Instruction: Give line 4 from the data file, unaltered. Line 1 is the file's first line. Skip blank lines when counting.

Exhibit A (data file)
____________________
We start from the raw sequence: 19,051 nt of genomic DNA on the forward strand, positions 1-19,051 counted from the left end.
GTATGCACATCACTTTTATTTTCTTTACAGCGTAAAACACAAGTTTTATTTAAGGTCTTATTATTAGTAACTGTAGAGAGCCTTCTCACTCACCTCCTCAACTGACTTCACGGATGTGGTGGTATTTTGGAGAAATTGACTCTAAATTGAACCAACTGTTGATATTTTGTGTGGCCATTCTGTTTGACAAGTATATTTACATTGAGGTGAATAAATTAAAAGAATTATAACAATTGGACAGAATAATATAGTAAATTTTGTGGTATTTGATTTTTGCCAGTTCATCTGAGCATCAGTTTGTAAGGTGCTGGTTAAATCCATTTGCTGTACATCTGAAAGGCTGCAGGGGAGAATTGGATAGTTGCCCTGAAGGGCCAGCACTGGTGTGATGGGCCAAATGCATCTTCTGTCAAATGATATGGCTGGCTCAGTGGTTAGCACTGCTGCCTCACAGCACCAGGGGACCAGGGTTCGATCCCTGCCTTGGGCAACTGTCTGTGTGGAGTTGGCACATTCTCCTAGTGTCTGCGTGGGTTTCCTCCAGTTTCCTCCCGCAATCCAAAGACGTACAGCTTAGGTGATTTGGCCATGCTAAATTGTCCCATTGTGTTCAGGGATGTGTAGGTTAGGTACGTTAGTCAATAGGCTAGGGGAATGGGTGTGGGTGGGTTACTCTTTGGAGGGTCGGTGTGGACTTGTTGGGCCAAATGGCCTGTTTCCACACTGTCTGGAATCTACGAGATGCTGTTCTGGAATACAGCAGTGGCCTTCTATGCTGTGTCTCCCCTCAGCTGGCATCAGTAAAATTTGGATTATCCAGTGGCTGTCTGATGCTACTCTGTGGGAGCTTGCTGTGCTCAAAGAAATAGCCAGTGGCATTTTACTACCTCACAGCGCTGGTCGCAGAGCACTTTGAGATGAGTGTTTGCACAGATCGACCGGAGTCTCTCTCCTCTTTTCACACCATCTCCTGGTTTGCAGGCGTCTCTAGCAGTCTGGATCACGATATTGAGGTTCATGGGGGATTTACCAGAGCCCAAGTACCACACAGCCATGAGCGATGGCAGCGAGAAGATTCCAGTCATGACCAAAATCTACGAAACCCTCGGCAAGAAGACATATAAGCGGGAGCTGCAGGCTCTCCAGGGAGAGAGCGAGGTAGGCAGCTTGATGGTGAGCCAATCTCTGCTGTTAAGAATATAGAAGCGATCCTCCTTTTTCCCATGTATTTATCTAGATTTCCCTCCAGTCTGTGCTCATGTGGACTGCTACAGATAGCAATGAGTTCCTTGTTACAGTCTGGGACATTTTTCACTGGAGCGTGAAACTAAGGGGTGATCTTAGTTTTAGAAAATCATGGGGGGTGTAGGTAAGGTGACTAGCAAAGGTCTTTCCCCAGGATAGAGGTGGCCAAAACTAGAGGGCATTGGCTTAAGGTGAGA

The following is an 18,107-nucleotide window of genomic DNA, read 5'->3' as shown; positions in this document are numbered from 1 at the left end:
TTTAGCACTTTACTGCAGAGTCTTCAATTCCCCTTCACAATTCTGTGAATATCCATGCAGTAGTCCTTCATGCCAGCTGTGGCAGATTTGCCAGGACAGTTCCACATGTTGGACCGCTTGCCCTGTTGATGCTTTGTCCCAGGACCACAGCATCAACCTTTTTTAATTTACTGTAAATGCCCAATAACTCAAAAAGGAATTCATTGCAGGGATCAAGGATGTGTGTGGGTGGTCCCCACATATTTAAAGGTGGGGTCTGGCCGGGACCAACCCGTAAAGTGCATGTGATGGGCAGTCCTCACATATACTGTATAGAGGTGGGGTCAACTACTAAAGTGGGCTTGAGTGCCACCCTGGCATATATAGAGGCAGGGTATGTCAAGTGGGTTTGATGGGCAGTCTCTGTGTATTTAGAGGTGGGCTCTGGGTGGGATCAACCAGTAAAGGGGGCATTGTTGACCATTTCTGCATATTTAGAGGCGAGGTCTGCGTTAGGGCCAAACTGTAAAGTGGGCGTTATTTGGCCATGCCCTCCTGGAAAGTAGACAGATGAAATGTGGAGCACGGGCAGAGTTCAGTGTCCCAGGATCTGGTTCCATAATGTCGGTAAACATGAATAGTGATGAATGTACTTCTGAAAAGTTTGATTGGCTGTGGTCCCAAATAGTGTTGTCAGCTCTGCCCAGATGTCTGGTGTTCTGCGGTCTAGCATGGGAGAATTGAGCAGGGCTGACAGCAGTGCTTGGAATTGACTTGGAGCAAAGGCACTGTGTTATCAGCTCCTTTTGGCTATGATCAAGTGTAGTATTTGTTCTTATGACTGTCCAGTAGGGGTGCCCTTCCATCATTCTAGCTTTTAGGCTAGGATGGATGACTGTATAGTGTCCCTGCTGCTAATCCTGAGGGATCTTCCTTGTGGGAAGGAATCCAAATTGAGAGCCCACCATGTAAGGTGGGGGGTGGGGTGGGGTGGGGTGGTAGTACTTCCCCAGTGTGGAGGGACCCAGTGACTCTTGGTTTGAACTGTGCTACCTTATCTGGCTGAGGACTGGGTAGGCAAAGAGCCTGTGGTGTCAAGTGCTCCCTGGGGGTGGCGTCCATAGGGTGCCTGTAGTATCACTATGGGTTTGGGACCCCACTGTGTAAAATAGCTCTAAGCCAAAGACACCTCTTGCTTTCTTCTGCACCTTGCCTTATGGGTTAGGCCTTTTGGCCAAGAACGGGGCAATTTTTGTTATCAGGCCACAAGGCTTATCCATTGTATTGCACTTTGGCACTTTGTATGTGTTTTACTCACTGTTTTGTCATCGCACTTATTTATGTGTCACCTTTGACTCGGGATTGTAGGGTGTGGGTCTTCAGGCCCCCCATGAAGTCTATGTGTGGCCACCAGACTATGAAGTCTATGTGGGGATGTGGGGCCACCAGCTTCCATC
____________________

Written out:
TTTAGCACTTTACTGCAGAGTCTTCAATTCCCCTTCACAATTCTGTGAATATCCATGCAGTAGTCCTTCATGCCAGCTGTGGCAGATTTGCCAGGACAGTTCCACATGTTGGACCGCTTGCCCTGTTGATGCTTTGTCCCAGGACCACAGCATCAACCTTTTTTAATTTACTGTAAATGCCCAATAACTCAAAAAGGAATTCATTGCAGGGATCAAGGATGTGTGTGGGTGGTCCCCACATATTTAAAGGTGGGGTCTGGCCGGGACCAACCCGTAAAGTGCATGTGATGGGCAGTCCTCACATATACTGTATAGAGGTGGGGTCAACTACTAAAGTGGGCTTGAGTGCCACCCTGGCATATATAGAGGCAGGGTATGTCAAGTGGGTTTGATGGGCAGTCTCTGTGTATTTAGAGGTGGGCTCTGGGTGGGATCAACCAGTAAAGGGGGCATTGTTGACCATTTCTGCATATTTAGAGGCGAGGTCTGCGTTAGGGCCAAACTGTAAAGTGGGCGTTATTTGGCCATGCCCTCCTGGAAAGTAGACAGATGAAATGTGGAGCACGGGCAGAGTTCAGTGTCCCAGGATCTGGTTCCATAATGTCGGTAAACATGAATAGTGATGAATGTACTTCTGAAAAGTTTGATTGGCTGTGGTCCCAAATAGTGTTGTCAGCTCTGCCCAGATGTCTGGTGTTCTGCGGTCTAGCATGGGAGAATTGAGCAGGGCTGACAGCAGTGCTTGGAATTGACTTGGAGCAAAGGCACTGTGTTATCAGCTCCTTTTGGCTATGATCAAGTGTAGTATTTGTTCTTATGACTGTCCAGTAGGGGTGCCCTTCCATCATTCTAGCTTTTAGGCTAGGATGGATGACTGTATAGTGTCCCTGCTGCTAATCCTGAGGGATCTTCCTTGTGGGAAGGAATCCAAATTGAGAGCCCACCATGTAAGGTGGGGGGTGGGGTGGGGTGGGGTGGTAGTACTTCCCCAGTGTGGAGGGACCCAGTGACTCTTGGTTTGAACTGTGCTACCTTATCTGGCTGAGGACTGGGTAGGCAAAGAGCCTGTGGTGTCAAGTGCTCCCTGGGGGTGGCGTCCATAGGGTGCCTGTAGTATCACTATGGGTTTGGGACCCCACTGTGTAAAATAGCTCTAAGCCAAAGACACCTCTTGCTTTCTTCTGCACCTTGCCTTATGGGTTAGGCCTTTTGGCCAAGAACGGGGCAATTTTTGTTATCAGGCCACAAGGCTTATCCATTGTATTGCACTTTGGCACTTTGTATGTGTTTTACTCACTGTTTTGTCATCGCACTTATTTATGTGTCACCTTTGACTCGGGATTGTAGGGTGTGGGTCTTCAGGCCCCCCATGAAGTCTATGTGTGGCCACCAGACTATGAAGTCTATGTGGGGATGTGGGGCCACCAGCTTCCATC